Although routine clipping of the nails of cats and dogs should not normally be necessary, there are circumstances under which it needs to be carried out.
In dogs, we usually only clip when there is overgrowth of the claws. This may occur in animals which, for whatever reason (arthritis, age, laziness(!), or not exercising regularly, or those which, because of the structure of their feet, have nails that do not wear normally. Some dew claws fit into this category, and can overgrow to the extent that they curl right back in on themselves. We also often need to clip - or at least blunt - those sharp little puppy claws which regularly rake their owners legs until the "not jumping up" lesson has been learnt.
In cats, claws are most commonly clipped in those older animals that do not as easily shed the outer layer of their claws, and regularly get themselves hooked into the carpet - or your best jersey! Of course there are those less than sociable felines whose owners require the claws to be clipped for their own protection.
However, before you take to your pet's claws with the clippers, you need to be aware that within the claw there is a bone surrounded by a "quick" which contains blood vessels and nerves (see diagram).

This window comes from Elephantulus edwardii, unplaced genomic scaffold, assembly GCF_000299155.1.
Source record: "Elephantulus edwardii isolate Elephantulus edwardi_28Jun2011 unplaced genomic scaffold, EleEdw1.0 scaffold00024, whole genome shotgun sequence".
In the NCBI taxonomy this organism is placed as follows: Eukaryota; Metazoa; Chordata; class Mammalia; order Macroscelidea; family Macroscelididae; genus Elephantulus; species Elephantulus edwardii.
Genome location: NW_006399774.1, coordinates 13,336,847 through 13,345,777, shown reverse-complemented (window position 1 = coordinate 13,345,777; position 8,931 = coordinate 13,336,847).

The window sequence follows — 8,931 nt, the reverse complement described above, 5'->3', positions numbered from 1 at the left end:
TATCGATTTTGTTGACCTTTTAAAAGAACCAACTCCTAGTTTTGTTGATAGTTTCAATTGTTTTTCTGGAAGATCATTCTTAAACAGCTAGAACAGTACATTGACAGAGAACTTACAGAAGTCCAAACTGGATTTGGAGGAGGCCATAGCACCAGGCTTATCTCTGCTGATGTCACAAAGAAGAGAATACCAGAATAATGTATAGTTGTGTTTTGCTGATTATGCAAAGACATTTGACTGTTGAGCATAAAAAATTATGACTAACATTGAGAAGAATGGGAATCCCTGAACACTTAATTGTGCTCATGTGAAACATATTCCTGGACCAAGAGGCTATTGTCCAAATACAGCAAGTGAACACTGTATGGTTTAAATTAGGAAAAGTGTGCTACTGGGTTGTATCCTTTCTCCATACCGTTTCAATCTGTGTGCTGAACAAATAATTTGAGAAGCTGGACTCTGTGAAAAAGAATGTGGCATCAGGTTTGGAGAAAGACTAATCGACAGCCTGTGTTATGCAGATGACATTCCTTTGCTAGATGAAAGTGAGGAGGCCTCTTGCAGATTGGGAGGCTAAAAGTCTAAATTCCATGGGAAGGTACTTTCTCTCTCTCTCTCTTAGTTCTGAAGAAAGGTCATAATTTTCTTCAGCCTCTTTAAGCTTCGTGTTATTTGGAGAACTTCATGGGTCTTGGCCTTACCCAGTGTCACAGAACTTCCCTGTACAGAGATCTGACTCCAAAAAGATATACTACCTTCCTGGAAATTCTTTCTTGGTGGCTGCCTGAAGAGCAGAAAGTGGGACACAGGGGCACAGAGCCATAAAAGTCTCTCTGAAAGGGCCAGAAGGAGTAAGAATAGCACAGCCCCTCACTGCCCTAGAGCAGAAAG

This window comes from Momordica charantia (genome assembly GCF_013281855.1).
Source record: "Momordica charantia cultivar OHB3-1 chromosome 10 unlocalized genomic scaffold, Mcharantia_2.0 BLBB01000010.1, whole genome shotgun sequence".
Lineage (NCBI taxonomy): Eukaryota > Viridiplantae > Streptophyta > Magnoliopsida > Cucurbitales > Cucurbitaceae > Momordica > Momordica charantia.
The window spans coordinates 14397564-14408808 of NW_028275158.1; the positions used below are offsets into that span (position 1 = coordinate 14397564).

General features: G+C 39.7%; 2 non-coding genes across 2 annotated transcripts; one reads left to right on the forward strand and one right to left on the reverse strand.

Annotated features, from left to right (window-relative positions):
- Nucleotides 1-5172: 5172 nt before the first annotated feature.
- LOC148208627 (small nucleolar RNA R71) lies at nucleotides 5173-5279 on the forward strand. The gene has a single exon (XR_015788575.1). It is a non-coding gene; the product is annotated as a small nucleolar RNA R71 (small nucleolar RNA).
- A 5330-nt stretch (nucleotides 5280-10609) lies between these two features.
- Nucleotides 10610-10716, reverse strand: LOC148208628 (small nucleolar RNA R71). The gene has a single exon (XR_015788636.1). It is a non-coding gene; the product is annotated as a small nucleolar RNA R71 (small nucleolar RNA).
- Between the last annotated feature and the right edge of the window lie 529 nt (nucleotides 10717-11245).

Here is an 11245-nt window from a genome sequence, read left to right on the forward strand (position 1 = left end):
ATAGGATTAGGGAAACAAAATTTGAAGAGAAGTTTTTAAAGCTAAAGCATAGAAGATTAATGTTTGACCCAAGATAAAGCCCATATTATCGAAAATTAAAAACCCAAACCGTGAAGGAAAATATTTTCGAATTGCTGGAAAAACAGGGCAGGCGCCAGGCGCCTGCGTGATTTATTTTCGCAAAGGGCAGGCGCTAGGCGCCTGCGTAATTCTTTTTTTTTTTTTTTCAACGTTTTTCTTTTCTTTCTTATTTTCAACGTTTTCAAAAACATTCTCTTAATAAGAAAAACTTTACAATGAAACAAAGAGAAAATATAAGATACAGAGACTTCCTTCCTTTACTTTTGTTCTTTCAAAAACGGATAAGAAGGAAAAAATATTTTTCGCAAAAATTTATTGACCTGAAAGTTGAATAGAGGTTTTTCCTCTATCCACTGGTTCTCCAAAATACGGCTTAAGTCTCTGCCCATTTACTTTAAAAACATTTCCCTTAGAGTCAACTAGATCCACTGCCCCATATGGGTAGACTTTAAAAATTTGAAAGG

And if you inadvertently clip too short and cut the quick, your pet will let you know in no uncertain terms that it hurts and it will also bleed substantially, so care is needed.
With cat claws, and with those dogs that have transparent nails, the quick is easily visible - pink in colour - inside the nail, so is relatively simple to avoid. It is the dark coloured claws that are more difficult. Some of these have a natural hook on the end that starts where the quick ends. For those that don't, the best idea is to make successive small cuts up from the bottom of the nail making sure that you gradually increase the pressure on the clippers rather than cut straight through - this means that, when you do reach the quick, the dog can let you know you're there before you cut through.
The other thing to remember is that unlike human nails, cat and dog claws are three dimensional, so that human nail clippers will tend to squash the nail, causing damage above the cut. Use proper animal nail clippers to avoid this. The tips on those sharp little puppy claws can often more safely be filed off rather than clipped.
Virginia Williams and Bert Westera